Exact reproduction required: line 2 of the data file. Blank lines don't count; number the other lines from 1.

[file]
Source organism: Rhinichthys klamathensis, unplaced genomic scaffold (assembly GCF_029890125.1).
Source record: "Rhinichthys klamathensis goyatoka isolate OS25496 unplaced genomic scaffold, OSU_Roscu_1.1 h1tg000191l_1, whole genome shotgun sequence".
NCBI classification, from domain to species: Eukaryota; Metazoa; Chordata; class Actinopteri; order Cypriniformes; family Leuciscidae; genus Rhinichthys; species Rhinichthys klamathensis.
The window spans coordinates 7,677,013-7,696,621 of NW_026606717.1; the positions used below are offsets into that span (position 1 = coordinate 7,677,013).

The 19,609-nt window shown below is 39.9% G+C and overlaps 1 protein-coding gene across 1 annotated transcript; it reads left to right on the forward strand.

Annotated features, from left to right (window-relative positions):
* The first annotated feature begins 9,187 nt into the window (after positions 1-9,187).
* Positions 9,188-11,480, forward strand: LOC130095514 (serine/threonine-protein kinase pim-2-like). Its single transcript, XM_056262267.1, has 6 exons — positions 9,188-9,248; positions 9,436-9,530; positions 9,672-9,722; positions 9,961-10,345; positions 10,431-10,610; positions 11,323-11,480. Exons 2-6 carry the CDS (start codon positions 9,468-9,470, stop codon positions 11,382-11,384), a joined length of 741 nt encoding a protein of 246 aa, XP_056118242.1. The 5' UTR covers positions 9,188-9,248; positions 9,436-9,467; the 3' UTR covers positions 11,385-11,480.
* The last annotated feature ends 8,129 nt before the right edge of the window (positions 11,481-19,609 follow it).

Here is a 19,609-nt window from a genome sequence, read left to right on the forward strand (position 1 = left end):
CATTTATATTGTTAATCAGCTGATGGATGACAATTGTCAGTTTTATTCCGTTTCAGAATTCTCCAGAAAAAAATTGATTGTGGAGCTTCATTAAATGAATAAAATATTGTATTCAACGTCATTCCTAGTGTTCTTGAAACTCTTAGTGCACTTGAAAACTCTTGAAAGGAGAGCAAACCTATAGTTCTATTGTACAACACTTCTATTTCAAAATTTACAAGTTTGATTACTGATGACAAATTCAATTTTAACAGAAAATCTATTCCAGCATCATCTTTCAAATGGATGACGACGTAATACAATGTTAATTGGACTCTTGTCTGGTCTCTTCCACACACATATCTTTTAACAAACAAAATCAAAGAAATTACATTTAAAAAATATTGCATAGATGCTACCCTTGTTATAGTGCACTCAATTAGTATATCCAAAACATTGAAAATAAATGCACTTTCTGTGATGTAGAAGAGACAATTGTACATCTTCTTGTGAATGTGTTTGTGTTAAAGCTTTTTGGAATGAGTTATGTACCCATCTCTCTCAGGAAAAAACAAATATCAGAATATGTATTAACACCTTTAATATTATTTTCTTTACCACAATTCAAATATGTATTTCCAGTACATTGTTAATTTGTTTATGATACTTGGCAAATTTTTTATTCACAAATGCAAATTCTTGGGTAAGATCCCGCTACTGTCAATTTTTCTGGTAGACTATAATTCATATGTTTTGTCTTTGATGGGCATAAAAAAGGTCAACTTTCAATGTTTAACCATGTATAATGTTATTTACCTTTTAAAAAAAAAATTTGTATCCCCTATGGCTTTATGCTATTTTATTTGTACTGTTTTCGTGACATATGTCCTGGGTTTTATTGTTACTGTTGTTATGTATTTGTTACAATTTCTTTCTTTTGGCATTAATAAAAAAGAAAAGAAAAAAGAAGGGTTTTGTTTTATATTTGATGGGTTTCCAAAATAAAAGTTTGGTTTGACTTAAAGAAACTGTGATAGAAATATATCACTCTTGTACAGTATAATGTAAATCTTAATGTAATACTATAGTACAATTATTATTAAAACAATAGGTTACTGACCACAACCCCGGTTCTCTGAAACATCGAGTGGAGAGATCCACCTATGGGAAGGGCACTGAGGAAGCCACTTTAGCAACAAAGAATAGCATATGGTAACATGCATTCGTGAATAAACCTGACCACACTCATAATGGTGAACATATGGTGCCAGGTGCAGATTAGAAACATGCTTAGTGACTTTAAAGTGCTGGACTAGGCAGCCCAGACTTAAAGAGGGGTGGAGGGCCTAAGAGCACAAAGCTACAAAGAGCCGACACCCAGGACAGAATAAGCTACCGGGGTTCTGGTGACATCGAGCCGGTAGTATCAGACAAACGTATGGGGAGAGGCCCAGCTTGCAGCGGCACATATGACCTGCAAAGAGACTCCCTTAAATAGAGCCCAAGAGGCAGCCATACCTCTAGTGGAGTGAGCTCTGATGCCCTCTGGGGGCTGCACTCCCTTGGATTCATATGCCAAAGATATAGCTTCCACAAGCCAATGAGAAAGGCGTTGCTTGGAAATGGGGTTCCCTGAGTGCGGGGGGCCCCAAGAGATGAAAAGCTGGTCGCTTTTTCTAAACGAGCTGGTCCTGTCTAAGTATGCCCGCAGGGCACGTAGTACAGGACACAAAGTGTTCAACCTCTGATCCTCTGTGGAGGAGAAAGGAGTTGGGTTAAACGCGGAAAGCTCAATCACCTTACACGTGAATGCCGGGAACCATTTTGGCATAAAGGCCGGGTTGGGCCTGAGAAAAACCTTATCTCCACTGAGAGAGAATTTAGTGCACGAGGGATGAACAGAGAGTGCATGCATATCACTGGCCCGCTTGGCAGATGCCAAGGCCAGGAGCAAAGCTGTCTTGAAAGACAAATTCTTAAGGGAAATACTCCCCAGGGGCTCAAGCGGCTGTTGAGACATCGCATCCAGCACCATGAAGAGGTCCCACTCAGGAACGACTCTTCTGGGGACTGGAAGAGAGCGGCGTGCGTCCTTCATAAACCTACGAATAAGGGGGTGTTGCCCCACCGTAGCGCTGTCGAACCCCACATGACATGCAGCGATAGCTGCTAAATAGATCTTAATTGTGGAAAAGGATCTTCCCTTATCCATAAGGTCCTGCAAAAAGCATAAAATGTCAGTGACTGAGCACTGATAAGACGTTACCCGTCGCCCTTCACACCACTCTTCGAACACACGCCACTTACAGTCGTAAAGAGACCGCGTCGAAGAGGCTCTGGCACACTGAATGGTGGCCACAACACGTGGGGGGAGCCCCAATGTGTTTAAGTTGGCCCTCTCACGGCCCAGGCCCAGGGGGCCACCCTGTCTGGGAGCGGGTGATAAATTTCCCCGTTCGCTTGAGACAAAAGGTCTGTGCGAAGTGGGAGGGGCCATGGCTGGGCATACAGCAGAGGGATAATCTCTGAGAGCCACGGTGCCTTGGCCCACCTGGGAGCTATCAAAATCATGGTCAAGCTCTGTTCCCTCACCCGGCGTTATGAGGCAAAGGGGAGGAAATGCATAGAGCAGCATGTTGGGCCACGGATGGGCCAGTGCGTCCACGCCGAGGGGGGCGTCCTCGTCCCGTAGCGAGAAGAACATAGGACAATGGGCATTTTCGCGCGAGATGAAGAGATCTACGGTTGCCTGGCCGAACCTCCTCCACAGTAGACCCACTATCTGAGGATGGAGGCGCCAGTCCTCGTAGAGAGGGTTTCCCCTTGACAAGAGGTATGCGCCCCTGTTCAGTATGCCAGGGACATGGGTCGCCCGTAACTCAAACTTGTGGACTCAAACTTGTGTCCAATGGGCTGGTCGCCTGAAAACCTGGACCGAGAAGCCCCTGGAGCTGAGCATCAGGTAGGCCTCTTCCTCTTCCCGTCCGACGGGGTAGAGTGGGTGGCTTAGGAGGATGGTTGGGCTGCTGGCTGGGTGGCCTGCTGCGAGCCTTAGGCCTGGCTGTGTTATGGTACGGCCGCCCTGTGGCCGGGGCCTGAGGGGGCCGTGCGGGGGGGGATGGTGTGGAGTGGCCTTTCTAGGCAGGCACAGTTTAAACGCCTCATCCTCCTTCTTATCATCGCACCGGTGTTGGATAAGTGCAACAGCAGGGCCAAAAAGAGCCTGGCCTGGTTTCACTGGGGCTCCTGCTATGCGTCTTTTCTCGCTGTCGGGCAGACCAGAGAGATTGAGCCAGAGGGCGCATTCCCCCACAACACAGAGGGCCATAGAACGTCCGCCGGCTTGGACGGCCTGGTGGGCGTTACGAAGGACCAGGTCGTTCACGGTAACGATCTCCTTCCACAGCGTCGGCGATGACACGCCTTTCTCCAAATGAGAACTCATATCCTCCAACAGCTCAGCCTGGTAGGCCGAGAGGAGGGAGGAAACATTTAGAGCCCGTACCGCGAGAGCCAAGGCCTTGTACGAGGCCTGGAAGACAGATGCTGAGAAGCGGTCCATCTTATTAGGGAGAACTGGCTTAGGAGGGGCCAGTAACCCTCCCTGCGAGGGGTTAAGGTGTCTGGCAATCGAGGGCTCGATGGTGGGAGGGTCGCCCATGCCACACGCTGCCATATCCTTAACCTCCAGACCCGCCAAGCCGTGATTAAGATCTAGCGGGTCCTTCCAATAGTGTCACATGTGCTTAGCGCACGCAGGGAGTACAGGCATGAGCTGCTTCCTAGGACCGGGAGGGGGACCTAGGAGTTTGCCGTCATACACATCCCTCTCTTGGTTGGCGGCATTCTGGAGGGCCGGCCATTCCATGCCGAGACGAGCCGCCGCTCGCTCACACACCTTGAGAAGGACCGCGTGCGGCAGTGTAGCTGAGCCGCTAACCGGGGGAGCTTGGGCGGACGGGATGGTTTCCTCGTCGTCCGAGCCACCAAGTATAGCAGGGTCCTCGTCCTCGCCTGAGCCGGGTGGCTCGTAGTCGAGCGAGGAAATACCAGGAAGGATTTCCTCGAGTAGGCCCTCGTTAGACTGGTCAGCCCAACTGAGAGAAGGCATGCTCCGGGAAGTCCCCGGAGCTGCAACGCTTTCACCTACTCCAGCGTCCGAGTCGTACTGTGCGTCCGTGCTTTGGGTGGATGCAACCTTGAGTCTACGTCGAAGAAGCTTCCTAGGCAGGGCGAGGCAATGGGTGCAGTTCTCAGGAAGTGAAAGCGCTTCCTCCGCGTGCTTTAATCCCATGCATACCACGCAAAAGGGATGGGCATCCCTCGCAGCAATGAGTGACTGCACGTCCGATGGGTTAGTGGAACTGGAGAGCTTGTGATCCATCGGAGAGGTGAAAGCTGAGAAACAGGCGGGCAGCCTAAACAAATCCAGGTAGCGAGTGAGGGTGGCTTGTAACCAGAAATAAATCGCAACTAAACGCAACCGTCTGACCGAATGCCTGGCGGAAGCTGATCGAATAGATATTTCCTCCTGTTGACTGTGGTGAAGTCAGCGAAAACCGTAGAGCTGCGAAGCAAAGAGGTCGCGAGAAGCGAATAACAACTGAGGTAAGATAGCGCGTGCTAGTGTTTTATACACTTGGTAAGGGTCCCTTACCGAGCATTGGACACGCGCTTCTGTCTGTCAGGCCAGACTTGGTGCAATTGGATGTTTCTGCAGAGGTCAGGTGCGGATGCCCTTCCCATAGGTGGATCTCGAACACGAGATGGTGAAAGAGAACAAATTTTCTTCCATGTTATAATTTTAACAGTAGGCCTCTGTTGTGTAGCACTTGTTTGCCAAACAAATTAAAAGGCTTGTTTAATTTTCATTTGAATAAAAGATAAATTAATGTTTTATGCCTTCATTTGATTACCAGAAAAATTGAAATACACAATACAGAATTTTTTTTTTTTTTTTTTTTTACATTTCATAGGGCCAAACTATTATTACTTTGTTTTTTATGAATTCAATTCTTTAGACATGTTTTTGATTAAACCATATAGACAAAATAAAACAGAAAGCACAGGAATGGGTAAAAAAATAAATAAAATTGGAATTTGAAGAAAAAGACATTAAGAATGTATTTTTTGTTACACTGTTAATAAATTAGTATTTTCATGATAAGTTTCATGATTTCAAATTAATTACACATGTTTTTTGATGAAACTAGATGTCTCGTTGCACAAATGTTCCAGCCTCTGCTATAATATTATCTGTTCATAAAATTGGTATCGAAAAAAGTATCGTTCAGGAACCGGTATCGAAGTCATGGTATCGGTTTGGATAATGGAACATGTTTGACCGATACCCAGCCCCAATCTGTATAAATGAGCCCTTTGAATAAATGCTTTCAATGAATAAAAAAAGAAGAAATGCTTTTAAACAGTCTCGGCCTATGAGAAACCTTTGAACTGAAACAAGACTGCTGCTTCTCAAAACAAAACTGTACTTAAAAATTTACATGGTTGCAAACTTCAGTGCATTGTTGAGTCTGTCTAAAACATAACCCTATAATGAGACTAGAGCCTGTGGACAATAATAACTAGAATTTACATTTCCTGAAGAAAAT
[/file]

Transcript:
Source record: "Rhinichthys klamathensis goyatoka isolate OS25496 unplaced genomic scaffold, OSU_Roscu_1.1 h1tg000191l_1, whole genome shotgun sequence".